The Rain is coming? and so is the family
|– Not suitable for under 15s
|The level of subtitling in this film is unknown to WSC
Vijay Raaz is the hapless P K Dubey employed to oversee the arrangements for the wedding and his constant misfortunes, agitated manner and fledgling romance with the family's servant Alice provide much of the bathetic humour in this truly hilarious light comedy. There are also gems of performances from the Verma's highly westernised son, in frequent conflict with the more traditionalist members of his family; including the head of the family himself, trying in vain to control the proceedings.
Nair's direction is inspired in its exploration of the arranged marriage, not delving into the legitimacy of parental influence, but concentrating on the strain of conflicting loyalties. This is further explored in the exposure of Aditi's abusive uncle, following years of silence from a fear of alienating such a wealthy member of the wider family. The result is a gently moving film, interspersed by scenes of comic farce. Based in India, the film manages to portray universal themes of family division and reconciliation, the strains between conflicting cultures and generations, and their farcical results. It's a film that is as colourful and vibrant as its subject matter and above all it is great fun.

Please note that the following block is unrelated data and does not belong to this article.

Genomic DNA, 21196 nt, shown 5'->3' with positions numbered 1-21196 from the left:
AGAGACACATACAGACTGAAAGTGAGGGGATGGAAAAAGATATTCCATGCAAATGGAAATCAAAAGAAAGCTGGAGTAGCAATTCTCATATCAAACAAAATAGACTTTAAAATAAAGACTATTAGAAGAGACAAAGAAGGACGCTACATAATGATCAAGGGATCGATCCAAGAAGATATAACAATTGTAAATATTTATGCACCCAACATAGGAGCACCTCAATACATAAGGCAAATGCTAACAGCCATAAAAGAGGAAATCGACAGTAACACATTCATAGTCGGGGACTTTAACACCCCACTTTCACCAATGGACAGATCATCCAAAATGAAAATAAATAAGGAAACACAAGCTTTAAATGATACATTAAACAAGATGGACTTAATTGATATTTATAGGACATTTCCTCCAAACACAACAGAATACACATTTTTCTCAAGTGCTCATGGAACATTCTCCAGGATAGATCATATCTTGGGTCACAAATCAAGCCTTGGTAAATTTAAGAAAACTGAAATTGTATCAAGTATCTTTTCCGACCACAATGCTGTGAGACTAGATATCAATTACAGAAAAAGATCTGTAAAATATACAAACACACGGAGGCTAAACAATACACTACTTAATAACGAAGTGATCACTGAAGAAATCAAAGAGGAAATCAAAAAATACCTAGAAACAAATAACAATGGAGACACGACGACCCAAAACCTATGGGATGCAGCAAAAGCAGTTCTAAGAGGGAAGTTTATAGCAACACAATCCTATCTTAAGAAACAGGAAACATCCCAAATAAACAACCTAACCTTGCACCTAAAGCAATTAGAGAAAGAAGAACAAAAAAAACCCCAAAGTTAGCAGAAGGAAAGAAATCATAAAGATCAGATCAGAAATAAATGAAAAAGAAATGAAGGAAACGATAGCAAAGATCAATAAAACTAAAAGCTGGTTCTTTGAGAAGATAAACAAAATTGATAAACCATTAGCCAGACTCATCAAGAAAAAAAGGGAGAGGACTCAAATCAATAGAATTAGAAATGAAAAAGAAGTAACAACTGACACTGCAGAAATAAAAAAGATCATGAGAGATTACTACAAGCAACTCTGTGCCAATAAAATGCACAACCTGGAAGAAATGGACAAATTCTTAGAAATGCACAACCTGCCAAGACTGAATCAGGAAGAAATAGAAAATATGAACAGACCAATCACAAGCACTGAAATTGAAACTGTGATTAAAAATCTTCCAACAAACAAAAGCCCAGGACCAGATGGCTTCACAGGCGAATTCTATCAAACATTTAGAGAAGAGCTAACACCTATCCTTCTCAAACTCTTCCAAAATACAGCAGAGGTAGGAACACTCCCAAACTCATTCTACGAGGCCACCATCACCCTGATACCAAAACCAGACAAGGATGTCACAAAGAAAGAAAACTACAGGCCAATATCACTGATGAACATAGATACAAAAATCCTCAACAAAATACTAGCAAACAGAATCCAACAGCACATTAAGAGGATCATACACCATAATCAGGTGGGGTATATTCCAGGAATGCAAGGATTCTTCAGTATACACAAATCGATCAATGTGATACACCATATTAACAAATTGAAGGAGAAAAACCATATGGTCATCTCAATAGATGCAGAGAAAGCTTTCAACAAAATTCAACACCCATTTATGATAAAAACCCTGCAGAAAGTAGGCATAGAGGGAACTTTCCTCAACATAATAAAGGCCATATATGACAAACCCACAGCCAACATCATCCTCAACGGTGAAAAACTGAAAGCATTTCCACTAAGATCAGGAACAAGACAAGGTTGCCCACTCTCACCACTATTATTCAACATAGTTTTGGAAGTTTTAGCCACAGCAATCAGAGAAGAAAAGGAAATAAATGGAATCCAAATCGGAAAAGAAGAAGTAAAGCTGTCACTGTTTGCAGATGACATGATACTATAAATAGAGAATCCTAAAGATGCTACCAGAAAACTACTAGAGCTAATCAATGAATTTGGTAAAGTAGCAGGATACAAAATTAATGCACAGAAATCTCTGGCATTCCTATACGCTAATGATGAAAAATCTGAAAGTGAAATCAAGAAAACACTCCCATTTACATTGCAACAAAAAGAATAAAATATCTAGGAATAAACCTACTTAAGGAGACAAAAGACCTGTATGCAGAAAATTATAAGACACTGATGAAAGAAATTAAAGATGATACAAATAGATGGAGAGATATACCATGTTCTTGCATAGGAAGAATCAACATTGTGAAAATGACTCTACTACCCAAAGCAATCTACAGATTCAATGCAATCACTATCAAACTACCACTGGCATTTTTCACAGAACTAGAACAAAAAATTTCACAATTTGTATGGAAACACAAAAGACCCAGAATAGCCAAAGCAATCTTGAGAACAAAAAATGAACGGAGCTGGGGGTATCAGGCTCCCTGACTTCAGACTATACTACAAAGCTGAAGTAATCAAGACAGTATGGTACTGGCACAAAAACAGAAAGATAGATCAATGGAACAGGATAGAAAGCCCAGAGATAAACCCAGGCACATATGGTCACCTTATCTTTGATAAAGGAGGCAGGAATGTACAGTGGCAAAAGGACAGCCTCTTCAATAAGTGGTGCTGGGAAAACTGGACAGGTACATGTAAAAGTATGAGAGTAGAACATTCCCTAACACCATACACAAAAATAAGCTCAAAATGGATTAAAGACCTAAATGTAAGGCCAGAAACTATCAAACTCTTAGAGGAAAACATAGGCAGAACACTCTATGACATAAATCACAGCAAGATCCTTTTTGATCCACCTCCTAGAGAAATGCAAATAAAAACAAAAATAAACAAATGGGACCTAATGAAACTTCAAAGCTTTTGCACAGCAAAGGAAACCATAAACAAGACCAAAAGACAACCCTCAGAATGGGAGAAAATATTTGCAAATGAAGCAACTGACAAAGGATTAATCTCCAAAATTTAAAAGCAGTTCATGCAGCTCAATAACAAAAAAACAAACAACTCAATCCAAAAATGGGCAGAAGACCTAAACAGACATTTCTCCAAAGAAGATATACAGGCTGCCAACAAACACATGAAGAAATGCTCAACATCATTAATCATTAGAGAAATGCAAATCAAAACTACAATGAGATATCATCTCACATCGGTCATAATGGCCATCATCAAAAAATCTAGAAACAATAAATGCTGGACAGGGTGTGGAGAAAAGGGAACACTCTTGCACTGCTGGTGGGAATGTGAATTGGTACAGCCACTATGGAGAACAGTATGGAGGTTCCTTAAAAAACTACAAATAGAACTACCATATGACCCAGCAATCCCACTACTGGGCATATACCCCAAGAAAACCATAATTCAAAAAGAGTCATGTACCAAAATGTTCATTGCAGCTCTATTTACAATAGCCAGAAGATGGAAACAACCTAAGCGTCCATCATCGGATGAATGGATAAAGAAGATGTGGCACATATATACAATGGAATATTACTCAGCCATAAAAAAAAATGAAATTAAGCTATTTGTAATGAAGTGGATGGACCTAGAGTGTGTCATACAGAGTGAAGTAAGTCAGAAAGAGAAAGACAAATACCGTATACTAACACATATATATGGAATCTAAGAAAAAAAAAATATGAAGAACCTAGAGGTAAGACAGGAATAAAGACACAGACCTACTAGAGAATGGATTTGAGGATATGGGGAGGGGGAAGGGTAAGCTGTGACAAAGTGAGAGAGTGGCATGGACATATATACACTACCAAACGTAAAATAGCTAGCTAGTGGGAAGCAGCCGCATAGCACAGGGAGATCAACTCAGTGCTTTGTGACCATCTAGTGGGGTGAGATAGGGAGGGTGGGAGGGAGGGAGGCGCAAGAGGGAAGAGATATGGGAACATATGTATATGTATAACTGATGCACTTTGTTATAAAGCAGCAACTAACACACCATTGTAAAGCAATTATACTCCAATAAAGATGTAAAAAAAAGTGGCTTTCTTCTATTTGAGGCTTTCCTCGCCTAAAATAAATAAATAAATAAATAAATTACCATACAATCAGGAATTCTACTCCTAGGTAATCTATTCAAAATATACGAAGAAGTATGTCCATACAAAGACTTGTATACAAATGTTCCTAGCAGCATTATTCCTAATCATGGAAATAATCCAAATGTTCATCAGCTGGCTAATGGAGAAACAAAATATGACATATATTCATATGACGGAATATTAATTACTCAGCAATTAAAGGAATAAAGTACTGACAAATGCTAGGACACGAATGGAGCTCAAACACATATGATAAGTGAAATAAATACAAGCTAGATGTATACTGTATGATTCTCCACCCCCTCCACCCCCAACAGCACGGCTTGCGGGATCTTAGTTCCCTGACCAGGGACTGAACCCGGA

Two things strike you about "Monsoon Wedding". One is that in Western cinema there are hardly any movies like this. The other thing is that there should be.
Screenings of this film:
|2002/2003 Autumn Term – (35mm)